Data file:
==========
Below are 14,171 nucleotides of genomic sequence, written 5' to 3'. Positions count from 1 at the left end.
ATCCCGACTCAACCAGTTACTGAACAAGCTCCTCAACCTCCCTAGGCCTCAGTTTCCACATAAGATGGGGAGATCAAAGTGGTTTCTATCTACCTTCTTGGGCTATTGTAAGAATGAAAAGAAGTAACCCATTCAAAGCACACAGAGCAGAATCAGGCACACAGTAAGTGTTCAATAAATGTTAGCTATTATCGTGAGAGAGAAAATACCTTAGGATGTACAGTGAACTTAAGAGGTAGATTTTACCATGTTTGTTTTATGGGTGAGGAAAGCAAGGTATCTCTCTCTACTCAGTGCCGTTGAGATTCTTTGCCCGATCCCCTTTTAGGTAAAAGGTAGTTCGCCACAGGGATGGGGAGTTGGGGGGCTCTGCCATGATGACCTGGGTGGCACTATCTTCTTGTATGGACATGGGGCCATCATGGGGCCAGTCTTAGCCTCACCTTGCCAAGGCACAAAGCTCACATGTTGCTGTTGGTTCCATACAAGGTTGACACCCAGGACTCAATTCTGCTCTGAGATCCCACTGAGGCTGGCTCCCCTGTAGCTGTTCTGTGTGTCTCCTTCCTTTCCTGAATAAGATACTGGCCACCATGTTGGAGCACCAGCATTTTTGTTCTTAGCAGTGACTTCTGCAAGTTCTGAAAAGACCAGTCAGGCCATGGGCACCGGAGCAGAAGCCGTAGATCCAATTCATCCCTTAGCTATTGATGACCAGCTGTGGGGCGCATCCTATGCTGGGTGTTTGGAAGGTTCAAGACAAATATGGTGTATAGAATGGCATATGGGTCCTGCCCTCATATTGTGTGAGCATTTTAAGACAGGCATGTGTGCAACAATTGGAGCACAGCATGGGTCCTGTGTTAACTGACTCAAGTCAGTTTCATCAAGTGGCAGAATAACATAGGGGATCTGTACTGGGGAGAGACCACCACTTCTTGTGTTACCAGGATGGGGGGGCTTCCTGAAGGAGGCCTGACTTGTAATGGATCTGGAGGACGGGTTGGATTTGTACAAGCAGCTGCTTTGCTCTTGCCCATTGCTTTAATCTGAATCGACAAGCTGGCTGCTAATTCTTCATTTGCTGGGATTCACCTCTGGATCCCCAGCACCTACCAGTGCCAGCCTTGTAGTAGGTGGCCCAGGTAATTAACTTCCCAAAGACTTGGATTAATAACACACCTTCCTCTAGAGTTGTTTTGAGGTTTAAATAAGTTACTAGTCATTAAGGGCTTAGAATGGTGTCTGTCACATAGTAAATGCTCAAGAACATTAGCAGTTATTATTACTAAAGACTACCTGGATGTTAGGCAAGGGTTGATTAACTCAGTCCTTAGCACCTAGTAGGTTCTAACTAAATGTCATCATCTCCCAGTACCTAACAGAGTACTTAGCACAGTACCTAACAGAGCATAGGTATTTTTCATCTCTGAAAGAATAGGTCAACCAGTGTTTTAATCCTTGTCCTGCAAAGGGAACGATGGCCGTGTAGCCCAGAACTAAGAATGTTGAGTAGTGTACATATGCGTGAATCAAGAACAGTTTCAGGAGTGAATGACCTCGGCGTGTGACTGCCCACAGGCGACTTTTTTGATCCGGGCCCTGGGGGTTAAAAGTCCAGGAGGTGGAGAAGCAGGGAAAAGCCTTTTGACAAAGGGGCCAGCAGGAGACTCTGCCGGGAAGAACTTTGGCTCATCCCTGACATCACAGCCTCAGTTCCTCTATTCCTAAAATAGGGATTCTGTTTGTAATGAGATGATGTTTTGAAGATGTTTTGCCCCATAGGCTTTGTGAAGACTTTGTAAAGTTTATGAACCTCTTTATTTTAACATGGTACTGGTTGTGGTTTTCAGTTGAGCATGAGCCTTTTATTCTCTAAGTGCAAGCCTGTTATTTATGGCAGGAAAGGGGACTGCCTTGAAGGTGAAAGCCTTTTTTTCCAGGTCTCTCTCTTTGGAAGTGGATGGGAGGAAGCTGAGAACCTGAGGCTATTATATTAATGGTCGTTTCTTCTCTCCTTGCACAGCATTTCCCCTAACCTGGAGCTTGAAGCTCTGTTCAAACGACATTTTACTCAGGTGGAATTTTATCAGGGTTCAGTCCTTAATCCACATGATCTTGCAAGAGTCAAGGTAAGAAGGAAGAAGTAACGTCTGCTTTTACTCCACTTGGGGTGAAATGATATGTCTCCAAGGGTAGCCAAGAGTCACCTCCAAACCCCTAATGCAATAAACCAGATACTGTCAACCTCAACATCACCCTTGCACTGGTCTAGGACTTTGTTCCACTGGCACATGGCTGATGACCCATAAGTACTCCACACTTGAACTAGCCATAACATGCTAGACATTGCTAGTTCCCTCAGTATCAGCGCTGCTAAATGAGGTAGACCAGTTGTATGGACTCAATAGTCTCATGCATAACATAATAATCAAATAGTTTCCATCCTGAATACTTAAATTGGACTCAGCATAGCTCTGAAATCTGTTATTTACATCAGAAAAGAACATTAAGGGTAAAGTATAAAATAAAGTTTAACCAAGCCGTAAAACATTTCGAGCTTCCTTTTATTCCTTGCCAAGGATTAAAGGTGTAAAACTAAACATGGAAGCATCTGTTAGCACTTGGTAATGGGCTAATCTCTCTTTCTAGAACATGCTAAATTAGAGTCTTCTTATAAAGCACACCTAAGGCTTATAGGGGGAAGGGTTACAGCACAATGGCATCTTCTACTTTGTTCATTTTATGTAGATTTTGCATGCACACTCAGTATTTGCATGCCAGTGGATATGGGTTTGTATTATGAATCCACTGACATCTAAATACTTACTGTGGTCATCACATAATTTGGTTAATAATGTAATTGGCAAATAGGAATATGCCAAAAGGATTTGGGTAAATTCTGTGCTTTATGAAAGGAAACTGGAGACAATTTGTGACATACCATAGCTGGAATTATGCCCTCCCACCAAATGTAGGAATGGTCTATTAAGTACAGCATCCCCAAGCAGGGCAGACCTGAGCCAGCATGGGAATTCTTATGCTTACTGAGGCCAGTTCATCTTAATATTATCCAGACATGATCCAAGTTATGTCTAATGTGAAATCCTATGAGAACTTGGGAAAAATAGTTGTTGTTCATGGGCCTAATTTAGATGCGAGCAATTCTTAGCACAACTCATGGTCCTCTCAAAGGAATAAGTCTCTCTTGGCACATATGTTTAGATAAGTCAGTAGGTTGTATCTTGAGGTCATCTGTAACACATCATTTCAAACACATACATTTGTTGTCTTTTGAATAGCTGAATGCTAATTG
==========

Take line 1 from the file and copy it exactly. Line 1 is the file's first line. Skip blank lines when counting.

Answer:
Below are 14,171 nucleotides of genomic sequence, written 5' to 3'. Positions count from 1 at the left end.